Technology firms and the office of the future

The big idea championed by the industry is the concept of working in various spaces around an office rather than at a fixed workstation. Other industries have experimented with “activity-based working”, but tech is ahead. Employees may still have an assigned desk but they are not expected to be there, and they routinely go to different places to do various tasks. There are “libraries” where they can work quietly, as well as coffee shops, cafés and outdoor spaces for meetings and phone calls. The top two floors of Salesforce Tower, for example, will be used not as corner offices for executives but as an airy lounge for employees, where they can work communally and gaze out at the views over a latté. (The Economist)


Game CAPTCHAs, video CAPTCHAs, whatever sort of CAPTCHA test you devise will eventually be broken, says Shuman Ghosemajumder, who previously worked at Google combatting click fraud before becoming the chief technology officer of the bot-detection company Shape Security. Rather than tests, he favors something called “continuous authentication,” essentially observing the behavior of a user and looking for signs of automation. “A real human being doesn’t have very good control over their own motor functions, and so they can’t move the mouse the same way more than once over multiple interactions, even if they try really hard,” Ghosemajumder says. While a bot will interact with a page without moving a mouse, or by moving a mouse very precisely, human actions have “entropy” that is hard to spoof, Ghosemajumder says. (Verge)

A crypto exchange can’t repay $190M because the founder died with the only password

While his widow has Cotten’s laptop, she reportedly doesn’t know the password and the expert the firm had hired couldn’t bypass the encryption. According to court filings reported by Coindesk, the company has some 115,000 clients who had invested assets worth $70 million, which she estimates had grown to $250 million by December 2018. Because of the amount of money that is no longer accessible, conspiracy theorists are in full effect, the CBC reports, even claiming Cotten didn’t really die but merely absconded with the crypto cash. Even a death certificate has barely slowed the conspiracy theorists’ roll. It’s hard to blame them with so much money just out of reach. (Fast Company)

Culture & History

Dickens in Eden

But Dickens didn’t unify the House of Critics and the House of Readers. For a very long time, critics—Poe being one of the few exceptions—dismissed him as a caricaturist: facetious, melodramatic, antic, clumsy, and, on political questions, dangerously out of his depth. There never lived a man as hideous as Quilp. Mr. Gradgrind was not to be credited; Nell was not to be borne. Mirth could not answer tyranny. “Bleak House” was belabored. The novels before “Copperfield” were meringue and treacle; those which followed were burned pot roast. Mr. Dickens did not satisfy. (New Yorker)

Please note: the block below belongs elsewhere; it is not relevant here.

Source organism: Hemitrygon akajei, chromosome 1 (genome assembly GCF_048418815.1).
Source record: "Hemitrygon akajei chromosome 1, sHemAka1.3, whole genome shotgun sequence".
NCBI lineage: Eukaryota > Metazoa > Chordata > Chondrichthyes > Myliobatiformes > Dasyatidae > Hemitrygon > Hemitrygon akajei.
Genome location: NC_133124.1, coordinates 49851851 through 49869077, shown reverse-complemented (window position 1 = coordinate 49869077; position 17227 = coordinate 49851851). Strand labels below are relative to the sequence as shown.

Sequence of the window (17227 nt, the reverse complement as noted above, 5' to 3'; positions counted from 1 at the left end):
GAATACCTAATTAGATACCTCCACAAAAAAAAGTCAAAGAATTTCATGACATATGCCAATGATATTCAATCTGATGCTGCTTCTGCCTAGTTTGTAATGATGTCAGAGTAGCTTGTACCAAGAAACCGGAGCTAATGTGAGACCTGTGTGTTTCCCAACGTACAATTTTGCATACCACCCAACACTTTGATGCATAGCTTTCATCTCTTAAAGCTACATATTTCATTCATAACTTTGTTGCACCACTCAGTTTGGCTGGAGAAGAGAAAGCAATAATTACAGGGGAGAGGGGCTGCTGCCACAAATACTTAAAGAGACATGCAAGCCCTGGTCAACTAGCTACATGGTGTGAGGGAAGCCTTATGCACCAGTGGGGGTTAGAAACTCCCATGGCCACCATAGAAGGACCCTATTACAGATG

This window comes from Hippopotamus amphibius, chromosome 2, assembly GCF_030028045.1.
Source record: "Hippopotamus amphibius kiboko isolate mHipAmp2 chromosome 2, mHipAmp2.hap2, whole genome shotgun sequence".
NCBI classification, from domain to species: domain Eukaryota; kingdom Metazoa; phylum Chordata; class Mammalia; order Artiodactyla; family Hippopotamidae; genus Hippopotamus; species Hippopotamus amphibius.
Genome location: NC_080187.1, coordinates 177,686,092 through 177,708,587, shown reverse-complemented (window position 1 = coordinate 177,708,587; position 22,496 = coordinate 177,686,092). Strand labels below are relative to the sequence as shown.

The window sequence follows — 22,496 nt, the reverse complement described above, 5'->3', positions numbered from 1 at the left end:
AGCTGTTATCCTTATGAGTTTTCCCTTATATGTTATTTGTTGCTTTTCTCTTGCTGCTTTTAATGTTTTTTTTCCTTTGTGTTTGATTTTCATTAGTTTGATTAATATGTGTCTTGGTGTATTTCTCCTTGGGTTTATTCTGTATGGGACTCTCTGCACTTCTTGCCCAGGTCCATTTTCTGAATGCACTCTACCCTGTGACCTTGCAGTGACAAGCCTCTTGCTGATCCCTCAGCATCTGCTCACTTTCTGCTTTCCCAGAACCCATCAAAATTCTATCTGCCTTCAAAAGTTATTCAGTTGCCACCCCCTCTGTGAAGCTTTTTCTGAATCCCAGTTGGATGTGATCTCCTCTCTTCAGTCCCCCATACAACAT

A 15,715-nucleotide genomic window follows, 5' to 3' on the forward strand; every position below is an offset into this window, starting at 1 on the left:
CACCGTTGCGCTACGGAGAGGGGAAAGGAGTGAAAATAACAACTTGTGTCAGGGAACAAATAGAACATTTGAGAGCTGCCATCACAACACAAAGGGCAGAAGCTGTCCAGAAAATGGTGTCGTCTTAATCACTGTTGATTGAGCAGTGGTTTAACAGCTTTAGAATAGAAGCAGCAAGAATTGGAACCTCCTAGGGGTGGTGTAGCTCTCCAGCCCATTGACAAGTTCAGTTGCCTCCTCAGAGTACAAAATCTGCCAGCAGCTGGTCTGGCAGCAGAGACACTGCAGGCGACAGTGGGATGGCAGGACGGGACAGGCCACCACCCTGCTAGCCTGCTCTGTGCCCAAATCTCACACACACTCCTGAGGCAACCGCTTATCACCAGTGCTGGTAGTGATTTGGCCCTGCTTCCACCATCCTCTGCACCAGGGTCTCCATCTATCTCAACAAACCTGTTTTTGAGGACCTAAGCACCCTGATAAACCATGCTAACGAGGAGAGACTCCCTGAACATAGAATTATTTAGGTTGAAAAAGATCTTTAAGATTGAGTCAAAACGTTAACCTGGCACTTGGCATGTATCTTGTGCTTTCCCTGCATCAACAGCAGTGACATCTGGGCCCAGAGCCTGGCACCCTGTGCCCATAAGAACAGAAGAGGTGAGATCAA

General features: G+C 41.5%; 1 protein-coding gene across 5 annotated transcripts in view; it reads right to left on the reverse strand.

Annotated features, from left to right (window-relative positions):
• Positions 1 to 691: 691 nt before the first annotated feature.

The invigorating strangeness of Friedrich Nietzsche

But Nietzsche persevered as if it made perfect sense: “God is dead,” he said, and what is more, “it was us that killed him.” In 1883 he started elaborating the theme in Thus Spoke Zarathustra, a set of orations which some readers seem to find inspiring, though the rest of us see them as a regrettable lapse into pseudo-biblical melodrama. In any case he soon regained his poise, and in Beyond Good and Evil and The Genealogy of Morality he went back to playing witty games with his readers, arguing that once we have killed off God, we will be able to raise ourselves above the rest of humanity by treating compassion as a vice rather than a virtue, and morality itself as immoral. (Prospect UK)

What Worries Today’s Billionaires? Protecting Priceless Art From Flying Champagne Corks on Their Superyachts

“His kids had thrown their cornflakes at it over breakfast because they thought it was scary,” she told the Guardian. “And the crew had made the damage worse by wiping them off the painting.” In response, Mather-Lees started offering a specialized course (which costs €295 per day) for yacht crew members. Crews are often well-equipped to deal with an array nautical situations, but not art conservation. In the case of her client, the crew “had no idea [the Basquiat] was worth many millions,” she told the paper. “Now the rich are increasingly bringing their art collections on board their yachts and it’s vital that captains and crew know how to care for these pieces.” (Artnet)


I discovered that the last time she’d appeared in public was in 2015, as a “special guest” at an image processing industry conference in Quebec City. Photographs of the event showed her stepping onstage through a glistening projection of her younger self. I reached out to the conference organizers, who said that they no longer had her contact information and that the man who had orchestrated her visit had died. Finally, the chair of the conference, an academic named Jean-Luc Dugelay, agreed to put us in touch. He cautioned, though, that Lena might well decline. “She is now apart from all of that,” he wrote. (WIRED)